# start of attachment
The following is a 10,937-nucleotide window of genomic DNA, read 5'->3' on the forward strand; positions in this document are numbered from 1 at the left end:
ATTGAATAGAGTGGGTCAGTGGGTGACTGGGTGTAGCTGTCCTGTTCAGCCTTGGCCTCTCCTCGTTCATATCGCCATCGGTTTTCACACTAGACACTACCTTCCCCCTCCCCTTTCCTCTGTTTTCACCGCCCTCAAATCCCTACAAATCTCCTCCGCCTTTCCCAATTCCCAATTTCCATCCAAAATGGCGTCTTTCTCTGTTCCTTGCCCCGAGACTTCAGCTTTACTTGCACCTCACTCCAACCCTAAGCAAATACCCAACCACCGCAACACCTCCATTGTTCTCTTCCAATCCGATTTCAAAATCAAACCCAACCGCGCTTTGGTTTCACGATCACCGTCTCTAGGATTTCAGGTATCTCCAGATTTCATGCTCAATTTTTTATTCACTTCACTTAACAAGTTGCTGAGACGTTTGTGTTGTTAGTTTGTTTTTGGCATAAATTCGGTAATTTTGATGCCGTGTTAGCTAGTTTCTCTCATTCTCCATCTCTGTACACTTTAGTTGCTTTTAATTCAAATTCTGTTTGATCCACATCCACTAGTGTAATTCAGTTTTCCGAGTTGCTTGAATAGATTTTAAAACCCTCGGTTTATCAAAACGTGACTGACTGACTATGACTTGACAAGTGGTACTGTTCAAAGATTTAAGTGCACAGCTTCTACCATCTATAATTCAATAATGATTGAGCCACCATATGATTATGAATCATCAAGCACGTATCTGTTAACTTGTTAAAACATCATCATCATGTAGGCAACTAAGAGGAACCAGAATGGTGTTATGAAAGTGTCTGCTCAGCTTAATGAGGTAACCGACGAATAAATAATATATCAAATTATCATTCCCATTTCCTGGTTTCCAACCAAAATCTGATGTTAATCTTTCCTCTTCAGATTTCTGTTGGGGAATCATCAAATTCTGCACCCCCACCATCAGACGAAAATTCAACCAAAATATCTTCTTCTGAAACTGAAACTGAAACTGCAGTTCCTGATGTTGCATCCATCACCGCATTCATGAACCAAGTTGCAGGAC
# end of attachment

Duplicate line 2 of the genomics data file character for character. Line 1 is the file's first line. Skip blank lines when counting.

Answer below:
ATTGAATAGAGTGGGTCAGTGGGTGACTGGGTGTAGCTGTCCTGTTCAGCCTTGGCCTCTCCTCGTTCATATCGCCATCGGTTTTCACACTAGACACTACCTTCCCCCTCCCCTTTCCTCTGTTTTCACCGCCCTCAAATCCCTACAAATCTCCTCCGCCTTTCCCAATTCCCAATTTCCATCCAAAATGGCGTCTTTCTCTGTTCCTTGCCCCGAGACTTCAGCTTTACTTGCACCTCACTCCAACCCTAAGCAAATACCCAACCACCGCAACACCTCCATTGTTCTCTTCCAATCCGATTTCAAAATCAAACCCAACCGCGCTTTGGTTTCACGATCACCGTCTCTAGGATTTCAGGTATCTCCAGATTTCATGCTCAATTTTTTATTCACTTCACTTAACAAGTTGCTGAGACGTTTGTGTTGTTAGTTTGTTTTTGGCATAAATTCGGTAATTTTGATGCCGTGTTAGCTAGTTTCTCTCATTCTCCATCTCTGTACACTTTAGTTGCTTTTAATTCAAATTCTGTTTGATCCACATCCACTAGTGTAATTCAGTTTTCCGAGTTGCTTGAATAGATTTTAAAACCCTCGGTTTATCAAAACGTGACTGACTGACTATGACTTGACAAGTGGTACTGTTCAAAGATTTAAGTGCACAGCTTCTACCATCTATAATTCAATAATGATTGAGCCACCATATGATTATGAATCATCAAGCACGTATCTGTTAACTTGTTAAAACATCATCATCATGTAGGCAACTAAGAGGAACCAGAATGGTGTTATGAAAGTGTCTGCTCAGCTTAATGAGGTAACCGACGAATAAATAATATATCAAATTATCATTCCCATTTCCTGGTTTCCAACCAAAATCTGATGTTAATCTTTCCTCTTCAGATTTCTGTTGGGGAATCATCAAATTCTGCACCCCCACCATCAGACGAAAATTCAACCAAAATATCTTCTTCTGAAACTGAAACTGAAACTGCAGTTCCTGATGTTGCATCCATCACCGCATTCATGAACCAAGTTGCAGGAC